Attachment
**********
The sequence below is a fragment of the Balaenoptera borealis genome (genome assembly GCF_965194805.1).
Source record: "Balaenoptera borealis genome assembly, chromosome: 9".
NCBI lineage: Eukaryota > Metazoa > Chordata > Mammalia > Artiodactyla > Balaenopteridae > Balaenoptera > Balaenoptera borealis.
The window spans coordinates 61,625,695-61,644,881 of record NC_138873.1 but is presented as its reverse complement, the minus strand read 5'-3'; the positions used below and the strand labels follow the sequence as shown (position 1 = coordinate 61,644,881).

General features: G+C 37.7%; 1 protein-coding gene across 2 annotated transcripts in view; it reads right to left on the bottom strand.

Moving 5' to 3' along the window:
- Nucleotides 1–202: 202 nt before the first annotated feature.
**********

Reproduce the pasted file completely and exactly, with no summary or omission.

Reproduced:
The sequence below is a fragment of the Balaenoptera borealis genome (genome assembly GCF_965194805.1).
Source record: "Balaenoptera borealis genome assembly, chromosome: 9".
NCBI lineage: Eukaryota > Metazoa > Chordata > Mammalia > Artiodactyla > Balaenopteridae > Balaenoptera > Balaenoptera borealis.
The window spans coordinates 61,625,695-61,644,881 of record NC_138873.1 but is presented as its reverse complement, the minus strand read 5'-3'; the positions used below and the strand labels follow the sequence as shown (position 1 = coordinate 61,644,881).

General features: G+C 37.7%; 1 protein-coding gene across 2 annotated transcripts in view; it reads right to left on the bottom strand.

Moving 5' to 3' along the window:
- Nucleotides 1–202: 202 nt before the first annotated feature.